[Tired and laboring.]
Eventually I found myself craving the comfort of my bed, even though I knew it would mean feeling those contractions in my back. I changed out of my wet bra and underwear and climbed into bed. I asked my husband to apply pressure to my lower back during contractions, and he did so until he conked out. I let him sleep as I knew he would need the energy later on. I managed to catch a few good winks. If a contraction woke me up, I would use the breathing techniques I had learned from the Hypnobirthing book to keep myself relaxed. I took a bath when I woke up, washed my hair, etc, which felt really refreshing.
Nanci and I took a walk around my neighborhood to see if that would get things moving a bit more. I think it mostly just served to amuse my neighbors. As we circled 'round and came up to the drive of the house, I asked Nanci if she smelled that delicious smell. "Like pastries or something sweet!" I noted. We figured it must be the neighbor's flowers. Then we walked in the house to find the aroma was freshly baked bread pudding, courtesy of my husband! Yum! (My husband also made Nanci and I fried eggs for breakfast!)
[I settle on the couch and look through a magazine after our walk while Nanci updates my chart.]
Shortly after the walk, my parents stopped by to pick up the children. The munchkins were really excited about spending time with Nana and Poppa, and I was excited about laboring in peace and quiet!
That morning, Nanci received a call that another client was in labor. She sent Diana, the midwife who often assists her, to be with her other client. She seemed to be progressing much quicker than I was, so Nanci and I discussed her going to be with this laboring woman since it seemed like I had much further to go. Terry, Nanci's husband, called to check up on us and offered to bring by lunch. I had a filling Spud Max from McAlister's, and Brandon chose a muffaletta. Our friend Shae stopped by with two adorable "My First St. Patty's Day" outfits for Molly Jo to wear upon arrival! Nanci left shortly after lunch to be with her other client. She told me to call if there were any changes. Brandon and I were glad to have the house to ourselves.
Since I figured I had a long day's labor ahead, I settled back into bed to see if I could sleep and renew my energy for the big event. I slept for a couple hours (from about 1:30pm to 3:30pm), then woke my husband (who had conked out on the couch) around 4pm so we could go for another walk.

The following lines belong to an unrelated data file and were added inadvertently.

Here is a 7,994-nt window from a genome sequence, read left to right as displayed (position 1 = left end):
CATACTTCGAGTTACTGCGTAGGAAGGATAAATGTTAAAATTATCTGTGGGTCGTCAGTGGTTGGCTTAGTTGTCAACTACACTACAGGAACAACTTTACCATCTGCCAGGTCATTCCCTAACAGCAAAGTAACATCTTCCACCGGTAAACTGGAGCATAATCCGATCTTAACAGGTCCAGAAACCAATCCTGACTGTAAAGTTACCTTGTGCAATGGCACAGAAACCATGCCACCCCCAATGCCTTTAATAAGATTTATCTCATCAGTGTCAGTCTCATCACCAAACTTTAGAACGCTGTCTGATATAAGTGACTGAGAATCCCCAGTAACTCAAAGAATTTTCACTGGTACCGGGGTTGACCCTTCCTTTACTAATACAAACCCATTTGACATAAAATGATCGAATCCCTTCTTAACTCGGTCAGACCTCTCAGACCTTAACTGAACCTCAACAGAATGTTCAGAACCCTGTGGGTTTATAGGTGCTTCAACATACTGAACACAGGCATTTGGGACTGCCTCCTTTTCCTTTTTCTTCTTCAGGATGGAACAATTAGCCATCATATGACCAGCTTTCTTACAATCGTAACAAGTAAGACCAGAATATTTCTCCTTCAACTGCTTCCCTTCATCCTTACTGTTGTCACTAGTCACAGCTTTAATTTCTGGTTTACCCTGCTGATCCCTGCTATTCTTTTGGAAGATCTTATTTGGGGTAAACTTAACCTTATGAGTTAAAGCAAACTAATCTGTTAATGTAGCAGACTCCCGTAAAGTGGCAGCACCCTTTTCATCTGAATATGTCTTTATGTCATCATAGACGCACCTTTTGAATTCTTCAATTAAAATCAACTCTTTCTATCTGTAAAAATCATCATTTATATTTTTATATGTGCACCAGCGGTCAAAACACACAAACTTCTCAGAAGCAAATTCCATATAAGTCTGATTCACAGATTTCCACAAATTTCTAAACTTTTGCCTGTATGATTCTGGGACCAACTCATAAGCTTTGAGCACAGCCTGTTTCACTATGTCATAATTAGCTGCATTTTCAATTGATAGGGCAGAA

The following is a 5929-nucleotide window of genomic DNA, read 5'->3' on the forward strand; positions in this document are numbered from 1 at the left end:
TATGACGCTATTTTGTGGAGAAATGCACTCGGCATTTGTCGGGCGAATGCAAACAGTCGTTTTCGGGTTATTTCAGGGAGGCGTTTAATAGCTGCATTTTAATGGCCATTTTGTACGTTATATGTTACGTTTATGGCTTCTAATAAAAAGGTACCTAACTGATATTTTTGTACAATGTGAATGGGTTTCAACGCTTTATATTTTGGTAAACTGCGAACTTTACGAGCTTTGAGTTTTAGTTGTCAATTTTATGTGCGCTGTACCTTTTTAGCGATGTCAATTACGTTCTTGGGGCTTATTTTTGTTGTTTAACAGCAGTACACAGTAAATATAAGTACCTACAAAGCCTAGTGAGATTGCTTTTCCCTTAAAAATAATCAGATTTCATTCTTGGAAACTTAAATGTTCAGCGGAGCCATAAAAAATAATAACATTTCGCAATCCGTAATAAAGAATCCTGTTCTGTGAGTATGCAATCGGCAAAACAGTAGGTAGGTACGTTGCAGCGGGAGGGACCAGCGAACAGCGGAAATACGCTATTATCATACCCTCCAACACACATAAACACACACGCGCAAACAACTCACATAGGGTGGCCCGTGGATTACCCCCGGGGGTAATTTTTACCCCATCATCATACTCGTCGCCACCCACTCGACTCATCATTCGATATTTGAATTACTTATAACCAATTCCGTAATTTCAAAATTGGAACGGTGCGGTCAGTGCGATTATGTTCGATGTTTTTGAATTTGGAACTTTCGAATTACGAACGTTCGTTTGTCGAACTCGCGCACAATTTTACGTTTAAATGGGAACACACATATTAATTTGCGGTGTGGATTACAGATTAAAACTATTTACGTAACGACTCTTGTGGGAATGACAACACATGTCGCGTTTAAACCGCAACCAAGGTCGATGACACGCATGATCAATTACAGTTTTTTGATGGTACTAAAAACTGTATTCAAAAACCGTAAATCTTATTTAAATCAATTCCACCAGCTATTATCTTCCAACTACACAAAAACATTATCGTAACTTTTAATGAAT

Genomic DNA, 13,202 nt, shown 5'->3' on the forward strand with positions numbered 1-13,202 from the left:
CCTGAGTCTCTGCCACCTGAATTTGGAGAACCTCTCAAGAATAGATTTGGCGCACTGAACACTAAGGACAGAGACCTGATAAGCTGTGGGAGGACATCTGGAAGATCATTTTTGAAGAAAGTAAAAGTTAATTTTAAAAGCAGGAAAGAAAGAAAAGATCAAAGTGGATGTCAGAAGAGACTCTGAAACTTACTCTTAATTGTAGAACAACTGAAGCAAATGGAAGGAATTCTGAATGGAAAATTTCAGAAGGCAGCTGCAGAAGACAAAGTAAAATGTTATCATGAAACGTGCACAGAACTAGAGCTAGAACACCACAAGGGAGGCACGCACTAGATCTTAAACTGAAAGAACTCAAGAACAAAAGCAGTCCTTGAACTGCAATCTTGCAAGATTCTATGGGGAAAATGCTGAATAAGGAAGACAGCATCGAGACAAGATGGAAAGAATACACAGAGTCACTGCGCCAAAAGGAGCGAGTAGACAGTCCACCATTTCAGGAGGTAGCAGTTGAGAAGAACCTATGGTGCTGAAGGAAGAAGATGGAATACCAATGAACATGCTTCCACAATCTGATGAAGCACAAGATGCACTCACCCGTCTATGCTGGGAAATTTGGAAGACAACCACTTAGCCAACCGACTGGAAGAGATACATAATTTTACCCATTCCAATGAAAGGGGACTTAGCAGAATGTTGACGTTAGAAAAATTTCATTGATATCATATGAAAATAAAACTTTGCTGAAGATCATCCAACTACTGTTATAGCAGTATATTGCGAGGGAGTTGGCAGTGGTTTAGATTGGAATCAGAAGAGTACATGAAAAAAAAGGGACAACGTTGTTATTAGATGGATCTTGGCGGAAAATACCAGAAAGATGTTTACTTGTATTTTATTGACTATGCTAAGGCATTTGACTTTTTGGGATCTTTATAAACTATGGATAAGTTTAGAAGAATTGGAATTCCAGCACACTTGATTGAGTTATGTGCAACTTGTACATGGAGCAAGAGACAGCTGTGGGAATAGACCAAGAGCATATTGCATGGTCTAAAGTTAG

My contractions became a bit more intense during the walk, so much so that I would have to slow down and take shorter steps. It was a beautiful day out- blue skies with puffy clouds that shielded us from the heat of the sun accompanied by a soothing and refreshing breeze. Definitely a lovely Saint Patrick's Day! My friend Becky called and asked if she could bring us supper (as if I would turn that down!) from a restaurant. I told her we weren't terribly hungry just yet, but would love some Fuddrucker's burgers. I felt like I still had a long time to go, so I told her not to rush.
We settled into the chairs on our front lawn to enjoy the fresh air for a bit, but I found it very uncomfortable and began craving the water again. I had asked Brandon to empty some of the water out of the pool earlier so that, when I was ready, we could pump in some hot water to bring the pool back up to a comfortable temp.
[Resting between contractions]
Once the water was warm enough, I sunk my body into the pool and tried to relax. I was disappointed to find that my contractions were still very intense even when in the water. I was aware that they would likely have felt much worse out of the water, so I felt like the pool was the best place to be. The contractions were about 3-5 minutes apart at that point. I kept reminding myself that they would eventually be one on top of another, and I wasn't looking forward to that.
I tried to keep relaxed through each one, make sure I wasn't holding any tension in my body, especially my jaw. My position of choice was to face the edge of the pool and prop my arms on the sides (or hang them over) while on my knees. I wanted my body to be open so the baby could easily move down.
Brandon and I labored together. He sat outside the pool, his forehead to my forehead. Sometimes he would lay his hand on my lower back where the majority of the pressure was. Even if he didn't press on it, it felt good just to feel the weight of his hand there. I could tell he was praying for me, praising the Father through the labor, and I found that comforting. Nanci called to say she was on her way back. Her other client had given birth to a healthy baby boy, and now Diana and Nanci were going to grab supper on their way to my house. I told Nanci that I had yet to hit transition, so I felt she had plenty of time.
Nanci and Diana arrived around 6:45pm. She took my blood pressure, checked the heart tones. I was being very calm through the contractions (although I really wasn't able to speak through them), and Brandon and I were doing quite well on our own, so Nanci and Diana hung out in the livingroom (as I let Nanci know long before I ever went into labor that I preferred to be left alone, to just labor with my husband). Brandon and I had watched a video on Russian water births that Nanci had loaned us, so Nanci and Diana decided to watch the video while they waited. I was glad they found something to do because I really felt like there was no use in them just hanging out and watching me!